SALT - Monday, 1 Shevat 5776 - January 11, 2016

  • Rav David Silverberg


            In presenting the commands relevant to the korban pesach and the Pesach celebration, the Torah in Parashat Bo instructs, “U-shmartem et ha-matzot” – literally, “You shall guard the matzot” (12:17).  The Mekhilta comments that the word “matzot” in this verse may be read as “mitzvot,” such that the Torah here admonishes us to “guard” the mitzvot.  This means, in the Mekhilta’s words, that “just as we may not allow the matza to ferment, likewise, we must not allow a mitzva to spoil; instead, if it comes your way, perform it immediately.”  Rashi, in his commentary to Masekhet Megila (6b), cites this passage from the Mekhilta as the source for the famous halakhic principle of “ein ma’avirin al ha-mitzvot” – we may not pass over a mitzva opportunity.  If we find ourselves in a position to perform a particular mitzva, we must seize the opportunity without delay.

            A number of writers have addressed the question as to the relationship between this halakha and the rule of “zeriziin makdimin la-mitzvot,” requiring that we perform mitzvot at the earliest possible time.  This rule is established by the Gemara in Masekhet Pesachim (4a) on the basis of the story of akeidat Yitzchak, when Avraham arose early in the morning after receiving the command to sacrifice his son, in order to fulfill his obligation as quickly as possible.  Seemingly, these two halakhot are identical, as both require performing mitzvot promptly, without unnecessary delay.  Why, then, are they formulated differently and derived from two different Biblical sources?

            The explanation given is that these two halakhot address two different sets of circumstances.  Specifically, one refers to cases of mitzva obligation, and the other to cases of mitzva opportunity.  The rule of “zerizin makdimin la-mitzvot” applies in situations where one bears a specific halakhic obligation that must be fulfilled that day.  For example, the Gemara there in Pesachim speaks of berit mila, which should be performed as early as possible on the infant’s eighth day.  Similarly, the Shulchan Arukh (652:1) applies the rule of “zerizin makdimin” to require taking the arba minim in the morning during Sukkot, even though the mitzva can, technically speaking, be fulfilled the entire day.  When a halakhic obligation takes effect, “zerizin makdimin” instructs that one should endeavor to fulfill the obligation promptly, as soon as he can, rather than delaying the mitzva unnecessarily.  “Ein ma’avirin al ha-mitzvot,” by contrast, applies when a mitzva opportunity arises, and requires one to seize the opportunity.  Chazal speak here of “guarding” every mitzva opportunity, to ensure it does not get lost.  Thus, for example, the Gemara in Masekhet Yoma (33a) writes that since the kohen in the Beit Ha-mikdash first encounters the incense altar before the menorah, he should first clean the altar in the morning before cleaning the lamps of the menorah.  The moment he encounters one mitzva, he should tend to it first, before proceeding even to another mitzva.  (See Rav Chaim Leib Eisenstein’s Peninim Mi-bei Midresha, Parashat Bo, and Rav Asher Weiss’ article on the topic.)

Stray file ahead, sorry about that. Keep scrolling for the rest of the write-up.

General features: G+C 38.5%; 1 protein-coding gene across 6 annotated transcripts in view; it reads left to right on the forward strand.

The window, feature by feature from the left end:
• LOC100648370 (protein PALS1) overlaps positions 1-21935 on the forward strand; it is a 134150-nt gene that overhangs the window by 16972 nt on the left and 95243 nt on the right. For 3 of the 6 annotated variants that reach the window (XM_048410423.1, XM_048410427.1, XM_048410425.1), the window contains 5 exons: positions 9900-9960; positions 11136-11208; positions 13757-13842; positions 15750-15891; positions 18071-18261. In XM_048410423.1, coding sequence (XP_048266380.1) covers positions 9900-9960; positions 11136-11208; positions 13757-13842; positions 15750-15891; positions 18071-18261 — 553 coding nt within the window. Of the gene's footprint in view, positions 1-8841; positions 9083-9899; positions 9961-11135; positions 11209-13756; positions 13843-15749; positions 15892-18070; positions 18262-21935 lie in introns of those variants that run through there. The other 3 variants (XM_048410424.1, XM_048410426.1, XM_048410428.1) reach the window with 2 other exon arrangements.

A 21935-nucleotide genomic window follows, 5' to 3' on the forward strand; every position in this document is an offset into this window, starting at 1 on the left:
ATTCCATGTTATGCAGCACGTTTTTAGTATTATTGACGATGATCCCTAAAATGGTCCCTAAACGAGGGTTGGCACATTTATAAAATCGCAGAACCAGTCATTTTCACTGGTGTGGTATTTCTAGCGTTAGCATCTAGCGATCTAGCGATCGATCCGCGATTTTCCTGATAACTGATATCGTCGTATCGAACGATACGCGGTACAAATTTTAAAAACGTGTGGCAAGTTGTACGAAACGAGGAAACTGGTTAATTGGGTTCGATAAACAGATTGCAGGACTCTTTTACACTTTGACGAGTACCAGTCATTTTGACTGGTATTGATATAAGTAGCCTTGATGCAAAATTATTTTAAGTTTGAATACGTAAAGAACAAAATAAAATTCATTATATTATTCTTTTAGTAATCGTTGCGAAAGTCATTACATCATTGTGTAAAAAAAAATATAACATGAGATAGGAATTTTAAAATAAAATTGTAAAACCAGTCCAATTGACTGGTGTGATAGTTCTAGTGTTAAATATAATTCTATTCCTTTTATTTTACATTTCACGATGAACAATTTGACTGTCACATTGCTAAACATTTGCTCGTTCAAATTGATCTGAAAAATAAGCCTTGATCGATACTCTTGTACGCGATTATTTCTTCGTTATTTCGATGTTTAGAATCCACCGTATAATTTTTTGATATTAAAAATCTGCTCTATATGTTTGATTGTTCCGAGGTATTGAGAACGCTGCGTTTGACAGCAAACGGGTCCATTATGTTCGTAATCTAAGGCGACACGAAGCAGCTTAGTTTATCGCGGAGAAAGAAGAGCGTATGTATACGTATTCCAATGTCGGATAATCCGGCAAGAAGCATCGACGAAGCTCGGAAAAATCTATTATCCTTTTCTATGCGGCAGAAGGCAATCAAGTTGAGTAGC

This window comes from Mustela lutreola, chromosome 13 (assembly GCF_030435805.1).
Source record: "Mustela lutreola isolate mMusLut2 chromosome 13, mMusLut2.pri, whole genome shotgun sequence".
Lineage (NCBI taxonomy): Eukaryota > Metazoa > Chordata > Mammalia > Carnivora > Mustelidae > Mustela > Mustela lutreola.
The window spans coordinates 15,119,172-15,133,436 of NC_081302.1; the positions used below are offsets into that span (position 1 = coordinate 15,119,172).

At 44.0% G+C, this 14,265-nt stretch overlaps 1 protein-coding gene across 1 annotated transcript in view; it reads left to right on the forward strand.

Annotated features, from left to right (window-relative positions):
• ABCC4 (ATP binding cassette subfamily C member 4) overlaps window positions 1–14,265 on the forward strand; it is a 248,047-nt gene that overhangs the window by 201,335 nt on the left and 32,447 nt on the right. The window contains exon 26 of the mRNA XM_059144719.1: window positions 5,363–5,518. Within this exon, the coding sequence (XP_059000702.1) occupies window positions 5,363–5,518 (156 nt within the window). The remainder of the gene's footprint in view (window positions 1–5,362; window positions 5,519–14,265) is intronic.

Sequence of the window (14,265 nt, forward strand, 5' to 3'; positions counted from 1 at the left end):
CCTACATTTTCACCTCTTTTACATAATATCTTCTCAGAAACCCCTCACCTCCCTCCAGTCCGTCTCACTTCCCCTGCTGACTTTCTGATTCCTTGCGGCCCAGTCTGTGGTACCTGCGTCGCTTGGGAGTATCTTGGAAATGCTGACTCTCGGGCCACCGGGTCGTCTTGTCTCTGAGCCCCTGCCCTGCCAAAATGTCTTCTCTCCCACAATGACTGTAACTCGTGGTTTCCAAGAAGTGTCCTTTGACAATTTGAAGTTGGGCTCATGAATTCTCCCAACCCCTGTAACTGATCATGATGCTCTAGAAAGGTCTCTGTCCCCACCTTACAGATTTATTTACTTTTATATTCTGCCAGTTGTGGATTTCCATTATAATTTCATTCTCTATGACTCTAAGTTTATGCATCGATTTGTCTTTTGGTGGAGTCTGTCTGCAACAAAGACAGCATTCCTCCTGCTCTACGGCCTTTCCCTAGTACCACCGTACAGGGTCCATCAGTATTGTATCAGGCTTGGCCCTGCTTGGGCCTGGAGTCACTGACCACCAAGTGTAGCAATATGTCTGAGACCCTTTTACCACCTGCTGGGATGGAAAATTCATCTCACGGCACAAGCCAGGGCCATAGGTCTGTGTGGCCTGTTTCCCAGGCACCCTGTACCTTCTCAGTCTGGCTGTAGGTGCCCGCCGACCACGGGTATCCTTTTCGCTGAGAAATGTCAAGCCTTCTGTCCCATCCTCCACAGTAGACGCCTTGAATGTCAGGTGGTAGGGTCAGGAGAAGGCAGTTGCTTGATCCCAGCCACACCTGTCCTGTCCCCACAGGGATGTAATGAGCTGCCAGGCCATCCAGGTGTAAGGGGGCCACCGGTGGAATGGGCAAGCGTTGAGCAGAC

We might also point to another difference between these two halakhic principles.  The rule of “zerizin makdimin la-mitzvot” is formulated in reference to our character.  We are to act in a manner of zerizut, with zeal and alacrity, when it comes to mitzvot.  This rule urges us to overcome our lazy, procrastinating instincts and approach our mitzva obligations with energy and vigor.  The rule of “ein ma’avirin,” however, which stems from the command to “guard” the mitzvot, focuses not on our character and conduct, but rather on our perspective on mitzvot.  We are to regard them as objects of value, as priceless assets that must be guarded and protected.  These two principles, then, speak of the two complementary efforts that we need to make in order to be responsible, Torah-observant Jews.  We need to work to overcome our lazy instincts so we can approach mitzvot with energy and zeal, and, secondly, we must constantly remind ourselves that mitzvot are the most precious commodities we have, and we must therefore cherish and treasure every mitzva opportunity that comes our way to ensure not to lose it.